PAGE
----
If you don’t know how to collect money if you are injured at work, an employment lawyer can help you through the process.
There are some instances where the eligibility requirements for long term disability and unemployment benefits overlap, in which case you can receive money from two sources every month to help get you through this tough time. Fundamentally, a private insurance company will not want to grant you long term disability payments if you are also collecting unemployment because they believe you are capable of returning back to the workforce. But there are certain cases where it is possible to receive both types of benefits. By talking to a lawyer, you can find out more about your insurance coverage and your rights to collect both payments.
You might qualify for unemployment benefits, workers compensation, long term disability coverage, or some combination of the three, and not even know it. Therefore, it’s a good idea to find an employment lawyer to help you navigate through your options and determine what the best course of action is to collect money after you are injured on the job.
Have a Lawyer Review Your Long Term Disability Insurance Policy
If you have long term disability benefits from your job, have a lawyer carefully review your long term disability insurance policy. The policy will state if you have an “own occupation” or an “any occupation” policy.
Having an “own occupation” policy means that you can claim long term disability benefits if your injury prevents you from performing your own occupation specifically. Under an own occupation policy, you are able to claim your long term disability benefits because you are unable return to your old job. As mentioned above, you may also be able to claim unemployment benefits if you are technically capable of returning to the workforce in another capacity. The bottom line is that if you are capable of working, just not capable of working at your old job, you may be entitled to both unemployment and disability coverage. Consult with an employment lawyer to find out if this might be a possibility for you.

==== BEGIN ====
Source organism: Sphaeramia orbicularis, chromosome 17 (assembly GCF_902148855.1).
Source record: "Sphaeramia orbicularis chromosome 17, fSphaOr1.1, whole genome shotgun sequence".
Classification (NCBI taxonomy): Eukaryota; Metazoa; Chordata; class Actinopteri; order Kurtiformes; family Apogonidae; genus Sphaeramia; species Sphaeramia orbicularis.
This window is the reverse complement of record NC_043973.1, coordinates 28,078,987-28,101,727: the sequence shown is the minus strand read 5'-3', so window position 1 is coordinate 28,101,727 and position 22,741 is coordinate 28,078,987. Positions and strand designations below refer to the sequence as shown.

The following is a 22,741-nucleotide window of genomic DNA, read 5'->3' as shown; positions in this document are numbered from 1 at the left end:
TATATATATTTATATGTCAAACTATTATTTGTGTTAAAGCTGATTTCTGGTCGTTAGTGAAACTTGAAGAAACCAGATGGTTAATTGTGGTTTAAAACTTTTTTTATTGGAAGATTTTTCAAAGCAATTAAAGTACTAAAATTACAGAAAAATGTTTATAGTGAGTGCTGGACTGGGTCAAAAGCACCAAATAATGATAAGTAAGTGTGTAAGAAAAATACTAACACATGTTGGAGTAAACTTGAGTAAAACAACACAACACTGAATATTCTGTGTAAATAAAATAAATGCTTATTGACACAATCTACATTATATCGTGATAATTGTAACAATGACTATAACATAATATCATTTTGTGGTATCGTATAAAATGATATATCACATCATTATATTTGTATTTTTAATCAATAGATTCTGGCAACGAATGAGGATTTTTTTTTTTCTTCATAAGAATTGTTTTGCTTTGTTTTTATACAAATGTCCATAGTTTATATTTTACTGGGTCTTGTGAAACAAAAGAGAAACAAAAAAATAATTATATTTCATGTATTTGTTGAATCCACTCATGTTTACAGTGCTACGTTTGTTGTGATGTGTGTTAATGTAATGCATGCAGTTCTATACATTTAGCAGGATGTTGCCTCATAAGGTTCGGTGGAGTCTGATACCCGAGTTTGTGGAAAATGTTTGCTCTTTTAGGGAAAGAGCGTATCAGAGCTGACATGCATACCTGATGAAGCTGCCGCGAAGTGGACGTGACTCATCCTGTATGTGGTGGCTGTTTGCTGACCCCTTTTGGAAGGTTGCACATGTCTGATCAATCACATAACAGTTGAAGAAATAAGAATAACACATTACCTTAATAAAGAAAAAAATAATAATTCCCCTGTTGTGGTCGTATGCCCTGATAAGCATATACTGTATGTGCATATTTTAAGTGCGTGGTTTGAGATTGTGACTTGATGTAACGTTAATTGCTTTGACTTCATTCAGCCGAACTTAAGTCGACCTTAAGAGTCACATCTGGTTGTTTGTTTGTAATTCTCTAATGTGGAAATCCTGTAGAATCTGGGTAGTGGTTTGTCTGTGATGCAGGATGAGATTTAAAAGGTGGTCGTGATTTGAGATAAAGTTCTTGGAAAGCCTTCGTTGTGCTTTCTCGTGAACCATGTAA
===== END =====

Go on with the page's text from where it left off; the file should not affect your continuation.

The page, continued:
Many employers are switching their employees’ disability insurance policies to “any occupation” policies, meaning the coverage only applies when an employee is incapable of performing the duties of “any occupation,” not just specifically their own previous occupation. This basically limits your disability coverage to situations when you are permanently disabled from an illness or injury at work and can never work again. Have a lawyer review the details of your policy closely to determine which policy type you have and whether you might qualify for both unemployment and long term disability coverage.
If you cannot work because of a work related injury, sickness, or some other reason, you will want to collect money to help you get by. Unemployment benefits and disability insurance may be available depending on your situation, and in certain cases, you can qualify for unemployment benefits on top of your long term disability payments. However, just keep in mind that filing for unemployment can have consequences in the future and it can cost you your long term disability payments if it’s not done properly. Find a lawyer to discuss all the details and help you determine the best course of action to take in order to find out how to collect money if you are injured at work.